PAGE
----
How about just not allowing the state and federal government to seize property without first proving guilt?!?!

How about stopping using police officers as profit generators and transfer them back to protecting and serving.....


I bet if we ended the war on drugs and stopped allowing the funds police departments confiscate to be used by the PD . All the problems with police dry up over night...


They go right back to being the hero’s of the community , instead of tax collectors with guns.

I agree with your post.

Guilt must be proven. My having money in my pocket is not just cause for the government to seize it.

I oppose all drug laws, with the exception of an age restriction. (And, with the exception of a rare drink of alcohol and nicotine via electronic cigarettes, I do not use drugs)



posted on Oct, 19 2017 @ 09:35 AM
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a reply to: Wayfarer

The Supremacy Clause is only invoked when a federal law and a state law clash. The federal guidelines or policy that contain the loopholes that have been exploited are not laws passed by the Congress. If the state has a law that says you can't do something but the Feds have a guideline that says you can, the law wins.

And, to be fair, the House passed an appropriations bill last month that contained amendments that were aimed at defunding the Federal forfeiture expansion program.



posted on Oct, 19 2017 @ 09:38 AM
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a reply to: Wayfarer

"Net positive", for whom?

Seizure of private property without due process beforehand is a direct violation of the 4th ammendment.

"The right of the people to be secure in their persons, houses, papers, and effects, against unreasonable searches and seizures, shall not be violated, and no Warrants shall issue, but upon probable cause, supported by Oath or affirmation, and particularly describing the place to be searched, and the persons or things to be seized.



posted on Oct, 19 2017 @ 09:40 AM
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a reply to: Wayfarer

Civil Asset Forfeiture is a Constitutional violation as it violates the 4th Amendment. Anyone in favor of Civil Asset Forfeiture should be kicked out of the country for being unpatriotic.
edit on 19-10-2017 by Krazysh0t because: (no reason given)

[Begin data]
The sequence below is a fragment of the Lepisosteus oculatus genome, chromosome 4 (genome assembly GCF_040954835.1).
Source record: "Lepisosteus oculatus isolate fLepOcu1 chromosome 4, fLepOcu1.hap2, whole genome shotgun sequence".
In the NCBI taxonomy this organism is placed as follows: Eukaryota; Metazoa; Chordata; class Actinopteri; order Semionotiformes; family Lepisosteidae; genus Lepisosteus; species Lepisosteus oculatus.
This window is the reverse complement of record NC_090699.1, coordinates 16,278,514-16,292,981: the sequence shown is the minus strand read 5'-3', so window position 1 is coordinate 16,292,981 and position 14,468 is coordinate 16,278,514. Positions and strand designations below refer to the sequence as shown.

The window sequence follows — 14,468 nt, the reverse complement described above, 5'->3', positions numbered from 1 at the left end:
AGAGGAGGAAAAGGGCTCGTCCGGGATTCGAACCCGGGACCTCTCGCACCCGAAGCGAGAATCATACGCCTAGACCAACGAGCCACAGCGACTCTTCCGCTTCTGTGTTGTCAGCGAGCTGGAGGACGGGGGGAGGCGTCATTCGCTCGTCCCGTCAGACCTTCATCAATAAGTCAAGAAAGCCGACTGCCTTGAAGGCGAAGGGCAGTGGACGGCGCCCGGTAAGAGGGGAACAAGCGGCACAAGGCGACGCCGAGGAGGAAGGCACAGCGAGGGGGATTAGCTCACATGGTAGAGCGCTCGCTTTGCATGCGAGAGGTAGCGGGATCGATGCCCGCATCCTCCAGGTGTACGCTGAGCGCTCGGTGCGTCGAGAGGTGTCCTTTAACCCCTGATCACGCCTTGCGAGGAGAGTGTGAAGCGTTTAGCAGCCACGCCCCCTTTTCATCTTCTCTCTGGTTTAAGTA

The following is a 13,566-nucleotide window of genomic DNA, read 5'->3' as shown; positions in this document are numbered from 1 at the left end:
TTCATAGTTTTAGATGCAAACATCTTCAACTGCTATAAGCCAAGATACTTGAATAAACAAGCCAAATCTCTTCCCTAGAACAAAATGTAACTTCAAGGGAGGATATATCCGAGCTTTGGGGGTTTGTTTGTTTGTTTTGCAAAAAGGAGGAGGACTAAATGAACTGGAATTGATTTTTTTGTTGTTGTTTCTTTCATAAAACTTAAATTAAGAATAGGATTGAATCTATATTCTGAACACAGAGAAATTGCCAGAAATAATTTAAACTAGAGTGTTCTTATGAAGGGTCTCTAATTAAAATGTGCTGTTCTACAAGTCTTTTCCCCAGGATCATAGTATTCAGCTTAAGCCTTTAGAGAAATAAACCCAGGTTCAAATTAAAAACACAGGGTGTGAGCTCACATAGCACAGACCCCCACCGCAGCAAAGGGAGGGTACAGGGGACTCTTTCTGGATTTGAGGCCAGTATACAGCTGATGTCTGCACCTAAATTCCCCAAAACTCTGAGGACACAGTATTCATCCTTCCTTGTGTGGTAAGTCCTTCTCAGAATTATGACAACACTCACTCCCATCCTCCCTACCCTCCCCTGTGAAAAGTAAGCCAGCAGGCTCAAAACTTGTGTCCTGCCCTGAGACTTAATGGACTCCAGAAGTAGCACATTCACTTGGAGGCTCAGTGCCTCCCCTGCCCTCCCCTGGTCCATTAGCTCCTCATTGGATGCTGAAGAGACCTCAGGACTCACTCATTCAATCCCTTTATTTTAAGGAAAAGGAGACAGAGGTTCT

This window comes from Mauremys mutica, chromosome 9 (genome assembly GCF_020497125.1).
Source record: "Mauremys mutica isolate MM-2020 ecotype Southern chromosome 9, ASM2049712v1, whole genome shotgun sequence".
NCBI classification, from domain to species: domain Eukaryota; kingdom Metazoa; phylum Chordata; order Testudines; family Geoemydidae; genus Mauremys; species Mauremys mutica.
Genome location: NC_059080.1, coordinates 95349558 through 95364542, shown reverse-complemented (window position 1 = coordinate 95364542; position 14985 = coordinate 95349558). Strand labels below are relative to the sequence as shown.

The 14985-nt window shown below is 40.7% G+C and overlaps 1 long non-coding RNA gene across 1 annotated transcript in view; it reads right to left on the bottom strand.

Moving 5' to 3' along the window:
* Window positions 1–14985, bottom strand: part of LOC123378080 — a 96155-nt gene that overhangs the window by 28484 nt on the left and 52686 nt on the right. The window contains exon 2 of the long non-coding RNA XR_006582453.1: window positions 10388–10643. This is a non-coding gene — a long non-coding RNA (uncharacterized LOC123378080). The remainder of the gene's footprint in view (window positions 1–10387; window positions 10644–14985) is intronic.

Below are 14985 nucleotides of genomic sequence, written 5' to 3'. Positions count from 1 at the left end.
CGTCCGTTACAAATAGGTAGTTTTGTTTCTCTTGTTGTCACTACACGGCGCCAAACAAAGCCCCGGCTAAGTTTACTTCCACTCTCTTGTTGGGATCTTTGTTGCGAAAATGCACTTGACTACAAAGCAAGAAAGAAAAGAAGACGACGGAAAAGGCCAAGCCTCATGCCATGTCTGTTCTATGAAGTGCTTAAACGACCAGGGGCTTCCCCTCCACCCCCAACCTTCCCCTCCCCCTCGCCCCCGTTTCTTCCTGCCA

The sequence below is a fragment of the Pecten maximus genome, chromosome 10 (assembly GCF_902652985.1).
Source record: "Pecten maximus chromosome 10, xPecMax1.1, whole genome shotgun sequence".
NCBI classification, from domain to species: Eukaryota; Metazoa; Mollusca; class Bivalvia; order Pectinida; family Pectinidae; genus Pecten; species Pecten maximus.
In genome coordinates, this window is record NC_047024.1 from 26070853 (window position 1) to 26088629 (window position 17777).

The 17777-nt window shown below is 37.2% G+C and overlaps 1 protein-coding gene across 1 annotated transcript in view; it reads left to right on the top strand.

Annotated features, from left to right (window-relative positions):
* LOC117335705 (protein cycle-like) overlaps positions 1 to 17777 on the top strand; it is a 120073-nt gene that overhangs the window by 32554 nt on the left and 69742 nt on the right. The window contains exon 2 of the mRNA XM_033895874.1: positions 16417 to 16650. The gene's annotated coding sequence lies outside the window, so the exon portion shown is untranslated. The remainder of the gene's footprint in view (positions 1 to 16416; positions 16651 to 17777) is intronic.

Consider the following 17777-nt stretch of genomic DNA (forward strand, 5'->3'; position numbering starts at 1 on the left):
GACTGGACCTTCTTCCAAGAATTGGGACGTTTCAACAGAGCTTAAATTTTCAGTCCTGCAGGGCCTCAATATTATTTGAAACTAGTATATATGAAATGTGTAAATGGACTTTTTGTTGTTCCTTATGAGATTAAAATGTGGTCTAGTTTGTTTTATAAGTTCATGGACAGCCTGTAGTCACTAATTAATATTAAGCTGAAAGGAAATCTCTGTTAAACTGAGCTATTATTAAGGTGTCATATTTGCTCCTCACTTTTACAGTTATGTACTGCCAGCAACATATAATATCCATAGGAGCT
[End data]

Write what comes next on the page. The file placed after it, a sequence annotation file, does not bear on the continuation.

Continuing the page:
posted on Oct, 19 2017 @ 09:46 AM
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originally posted by: Shamrock6
a reply to: Wayfarer

There hasn't been a "small effort" to reign in forfeiture ridiculousness. It's been a massive effort. In the last two years over half the states in the country have redone their forfeiture laws or removed them entirely.

The problem is that the federal law has, and continues to have, enormous loopholes in it that allow agencies to bypass their state laws entirely so long as the Fed gets their cut of it.

To be clear: I think forfeiture has it's uses. I think it's ripe for abuse. But the problem has been addressed at the state level time and time again. Give credit where it's due.


Addressed but never resolved so why give credit to any of the crooked bastards?



posted on Oct, 19 2017 @ 09:47 AM
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originally posted by: Krazysh0t
a reply to: Wayfarer

Civil Asset Forfeiture is a Constitutional violation as it violates the 4th Amendment. Anyone in favor of Civil Asset Forfeiture should be kicked out of the country for being unpatriotic.


Agreed..



posted on Oct, 19 2017 @ 09:51 AM
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a reply to: notsure1

This is a topic that riles my blood whenever it is discussed. Well pretty much anything involving Jeff Sessions riles my blood... Man, he is a terrible AG...



posted on Oct, 19 2017 @ 09:51 AM
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a reply to: notsure1


so why give credit to any of the crooked bastards?


Because I'm not a simple-minded jackass that can't see the forest for the trees. States have been trying to handle the issue for years and the Feds have been screwing them every time they try to. I'm not going to blame state legislatures when the Fed is actively working against them.



posted on Oct, 19 2017 @ 09:58 AM
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originally posted by: Shamrock6
a reply to: notsure1


so why give credit to any of the crooked bastards?


Because I'm not a simple-minded jackass that can't see the forest for the trees. States have been trying to handle the issue for years and the Feds have been screwing them every time they try to. I'm not going to blame state legislatures when the Fed is actively working against them.


Lol it appears you are just that. Been trying to handle it for years and still not handled.. simple minded people keep trying the same shi..